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HIV Testing in the Latino Community

August 25, 2003

We have begun a new millenium and yet within our Latino community we do not fully understand what is happening with HIV disease. Even though there has been a tremendous effort on the part of public health workers to increase awareness about this issue, there remains a great deal of reluctance towards HIV testing within the Latino community.

We should not place all the blame on the quality of the messages or the effectiveness of our health educators and counselors. We need to remember that the images created at the beginning of the epidemic were those of fear, pain and death. Moreover, there were feelings of shame, guilt and taboos to deal with, all of which remain in spite of the new advances.

That’s why, today more than ever, we should inform our families, youth and friends about HIV/AIDS. Education should be conducted in a less negative and more responsible way.

The reality is that more and more of our Latino brothers realize they’re HIV+ through the following three scenarios:

  1. When they visit the emergency room because they have symptoms of an opportunistic infection.
  2. When beginning a new relationship they go to a clinic for a test.
  3. Through medical recommendation when there is evidence of a sexually transmitted infection.

We have to begin by understanding that HIV/AIDS is contagious and that there is no cure. HIV is preventable and we need to know how to protect ourselves from it. There are many benefits to knowing if you are HIV+. Getting an HIV test is the only way to know if we’re infected. This gives us an oppurtunity to protect ourselves, care for ourselves and not infect other people.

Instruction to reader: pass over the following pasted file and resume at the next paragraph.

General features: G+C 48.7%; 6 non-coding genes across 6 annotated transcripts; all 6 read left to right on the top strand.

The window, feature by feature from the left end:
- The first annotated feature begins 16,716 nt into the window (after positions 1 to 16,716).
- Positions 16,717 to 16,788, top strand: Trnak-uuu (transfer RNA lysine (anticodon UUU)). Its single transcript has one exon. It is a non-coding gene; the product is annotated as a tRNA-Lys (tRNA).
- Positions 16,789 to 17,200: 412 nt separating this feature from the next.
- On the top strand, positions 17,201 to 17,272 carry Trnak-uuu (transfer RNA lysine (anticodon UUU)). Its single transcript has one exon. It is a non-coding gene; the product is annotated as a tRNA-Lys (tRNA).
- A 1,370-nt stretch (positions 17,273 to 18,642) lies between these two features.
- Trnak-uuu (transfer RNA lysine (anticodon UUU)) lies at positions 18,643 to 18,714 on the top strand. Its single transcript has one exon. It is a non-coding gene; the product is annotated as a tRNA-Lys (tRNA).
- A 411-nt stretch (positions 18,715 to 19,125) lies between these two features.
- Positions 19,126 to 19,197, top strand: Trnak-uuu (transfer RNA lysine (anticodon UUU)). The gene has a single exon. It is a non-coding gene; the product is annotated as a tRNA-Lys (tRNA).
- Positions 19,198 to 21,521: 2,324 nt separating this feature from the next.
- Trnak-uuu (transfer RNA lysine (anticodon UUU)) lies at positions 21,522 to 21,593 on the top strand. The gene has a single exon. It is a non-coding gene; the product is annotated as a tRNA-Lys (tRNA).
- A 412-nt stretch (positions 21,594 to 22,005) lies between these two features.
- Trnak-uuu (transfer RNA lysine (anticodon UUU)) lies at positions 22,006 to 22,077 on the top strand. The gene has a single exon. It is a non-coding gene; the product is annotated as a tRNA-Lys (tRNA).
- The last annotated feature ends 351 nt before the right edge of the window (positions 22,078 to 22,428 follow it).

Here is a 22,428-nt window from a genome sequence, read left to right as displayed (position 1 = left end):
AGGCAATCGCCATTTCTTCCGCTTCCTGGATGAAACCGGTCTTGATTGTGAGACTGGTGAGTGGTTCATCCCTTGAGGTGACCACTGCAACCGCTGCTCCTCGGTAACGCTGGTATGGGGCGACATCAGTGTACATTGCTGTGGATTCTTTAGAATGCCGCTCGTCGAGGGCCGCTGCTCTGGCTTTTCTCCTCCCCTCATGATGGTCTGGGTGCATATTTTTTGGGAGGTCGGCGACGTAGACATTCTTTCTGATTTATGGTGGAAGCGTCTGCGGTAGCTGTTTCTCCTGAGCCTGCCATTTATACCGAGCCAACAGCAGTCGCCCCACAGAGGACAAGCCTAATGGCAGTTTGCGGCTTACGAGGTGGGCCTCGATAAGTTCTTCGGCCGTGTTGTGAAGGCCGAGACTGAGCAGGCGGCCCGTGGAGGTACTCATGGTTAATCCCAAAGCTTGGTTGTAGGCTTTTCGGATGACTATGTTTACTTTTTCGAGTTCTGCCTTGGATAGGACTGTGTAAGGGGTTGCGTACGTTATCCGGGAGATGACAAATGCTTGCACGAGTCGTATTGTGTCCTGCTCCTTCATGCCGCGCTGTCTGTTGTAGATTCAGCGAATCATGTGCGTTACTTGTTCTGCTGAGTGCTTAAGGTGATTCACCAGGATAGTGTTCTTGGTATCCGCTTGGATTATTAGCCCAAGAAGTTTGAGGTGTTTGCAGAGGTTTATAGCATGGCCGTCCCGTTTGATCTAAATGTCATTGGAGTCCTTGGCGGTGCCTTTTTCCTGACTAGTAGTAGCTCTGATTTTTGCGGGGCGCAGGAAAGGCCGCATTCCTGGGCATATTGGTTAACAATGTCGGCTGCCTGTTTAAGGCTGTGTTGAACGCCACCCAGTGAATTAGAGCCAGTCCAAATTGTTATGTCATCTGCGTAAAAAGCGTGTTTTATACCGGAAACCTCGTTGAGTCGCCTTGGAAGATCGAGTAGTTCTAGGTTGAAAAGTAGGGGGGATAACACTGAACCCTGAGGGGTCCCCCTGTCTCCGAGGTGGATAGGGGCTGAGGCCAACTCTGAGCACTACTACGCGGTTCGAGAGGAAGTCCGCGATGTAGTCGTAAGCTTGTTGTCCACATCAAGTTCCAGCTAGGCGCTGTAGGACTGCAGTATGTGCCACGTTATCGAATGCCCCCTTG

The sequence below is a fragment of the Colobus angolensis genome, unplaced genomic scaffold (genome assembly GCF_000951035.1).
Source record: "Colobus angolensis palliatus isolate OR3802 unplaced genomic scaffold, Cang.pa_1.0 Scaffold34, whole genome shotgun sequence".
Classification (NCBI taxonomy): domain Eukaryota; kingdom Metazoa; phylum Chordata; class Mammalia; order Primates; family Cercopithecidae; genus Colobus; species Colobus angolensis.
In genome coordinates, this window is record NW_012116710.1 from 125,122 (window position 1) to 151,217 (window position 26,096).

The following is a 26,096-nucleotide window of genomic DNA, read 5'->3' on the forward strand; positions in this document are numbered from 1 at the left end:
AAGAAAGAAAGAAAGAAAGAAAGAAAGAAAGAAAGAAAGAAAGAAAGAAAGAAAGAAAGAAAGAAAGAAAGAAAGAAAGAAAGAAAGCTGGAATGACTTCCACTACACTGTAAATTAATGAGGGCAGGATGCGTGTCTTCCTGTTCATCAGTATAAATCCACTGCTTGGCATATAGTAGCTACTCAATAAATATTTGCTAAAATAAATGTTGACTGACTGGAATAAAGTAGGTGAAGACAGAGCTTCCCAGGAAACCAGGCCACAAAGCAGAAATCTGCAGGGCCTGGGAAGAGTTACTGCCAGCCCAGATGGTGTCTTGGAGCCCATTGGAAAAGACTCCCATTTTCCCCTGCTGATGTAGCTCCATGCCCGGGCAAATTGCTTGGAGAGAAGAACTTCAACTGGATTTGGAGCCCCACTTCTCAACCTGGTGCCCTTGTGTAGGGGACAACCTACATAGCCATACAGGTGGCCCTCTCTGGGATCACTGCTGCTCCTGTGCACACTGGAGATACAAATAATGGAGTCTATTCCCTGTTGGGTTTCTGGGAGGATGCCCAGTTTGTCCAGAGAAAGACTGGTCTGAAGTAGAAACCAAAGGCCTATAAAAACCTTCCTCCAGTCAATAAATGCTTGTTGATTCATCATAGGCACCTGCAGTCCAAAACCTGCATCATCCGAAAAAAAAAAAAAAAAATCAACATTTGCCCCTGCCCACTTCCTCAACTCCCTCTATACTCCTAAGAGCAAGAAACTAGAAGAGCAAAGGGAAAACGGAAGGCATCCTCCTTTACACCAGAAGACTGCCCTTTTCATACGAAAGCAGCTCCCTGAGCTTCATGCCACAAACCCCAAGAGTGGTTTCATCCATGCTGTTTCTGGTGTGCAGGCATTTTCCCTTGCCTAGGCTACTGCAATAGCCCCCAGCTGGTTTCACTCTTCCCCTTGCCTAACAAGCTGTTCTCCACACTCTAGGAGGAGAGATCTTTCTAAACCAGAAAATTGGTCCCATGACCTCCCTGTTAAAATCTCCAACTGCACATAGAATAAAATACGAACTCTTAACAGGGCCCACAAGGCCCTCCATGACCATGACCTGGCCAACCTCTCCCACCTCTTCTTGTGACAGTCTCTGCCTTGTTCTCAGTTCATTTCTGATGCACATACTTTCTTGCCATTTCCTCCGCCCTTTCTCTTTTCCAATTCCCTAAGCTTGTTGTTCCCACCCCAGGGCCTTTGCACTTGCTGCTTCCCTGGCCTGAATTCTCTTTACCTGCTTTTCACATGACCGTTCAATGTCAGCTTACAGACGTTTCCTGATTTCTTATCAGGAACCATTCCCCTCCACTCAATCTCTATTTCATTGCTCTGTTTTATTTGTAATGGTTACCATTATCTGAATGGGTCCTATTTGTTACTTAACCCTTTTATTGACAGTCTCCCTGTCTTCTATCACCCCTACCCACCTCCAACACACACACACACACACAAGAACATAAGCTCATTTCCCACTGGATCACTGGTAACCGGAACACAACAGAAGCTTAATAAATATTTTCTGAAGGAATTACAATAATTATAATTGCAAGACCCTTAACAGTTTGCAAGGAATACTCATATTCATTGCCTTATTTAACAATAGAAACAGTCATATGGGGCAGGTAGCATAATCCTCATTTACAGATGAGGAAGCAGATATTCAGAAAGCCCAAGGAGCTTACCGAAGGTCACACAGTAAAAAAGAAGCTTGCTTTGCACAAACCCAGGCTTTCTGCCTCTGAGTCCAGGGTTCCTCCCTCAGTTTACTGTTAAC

When getting HIV results we should know the following:

  • What is a positive result?
  • What is a negative result?
  • What is an indeterminate result?
  • What does it all mean?

Many agencies are already using Orasure as a method to test for HIV. This test is done by rubbing a small sponge inside the cheek to look for the HIV antibodies. This method does not use needles, so it’s not painful. This test has been well accepted by the community because people feel more at ease without the use of needles.

Even when there are doubts, myths and fears within the Latino community, we should continue to educate and promote HIV testing as much as possible. We cannot forget that the Latino community is sensitive to its beliefs and culture when implementing educational messages about HIV/AIDS so that our messages will be more effective. The power of information is indispensable and the credibility of our services are as well. We should be direct and sincere, and educate truthfully without offending one’s culture and beliefs.

Getting infected is not divine punishment, but could well be the result of bad sexual education.

For more information on the services and treatment available in your area, please call the National HIV/AIDS hotline at 1-800-342-AIDS (1-800-344-2437) from 8:00 A.M.-2:00 P.M. or the HIV/AIDS Treatment Information Service (HIVATIS) 1-800-HIV-0440 from 12:00 P.M.-5:00 P.M.

Miguel Mejia is a Health and HIV Prevention Educator and Latino Patient Coordinator for Whitman Walker Clinic in Washington, D.C.

This article was provided by PositiveWords.
See Also
HIV & Me: A Guide to Living With HIV for Hispanics
The Body en Español
Quiz: Are You at Risk for HIV?
10 Common Fears About HIV Transmission
More on HIV Awareness and Prevention in the U.S. Latino Community


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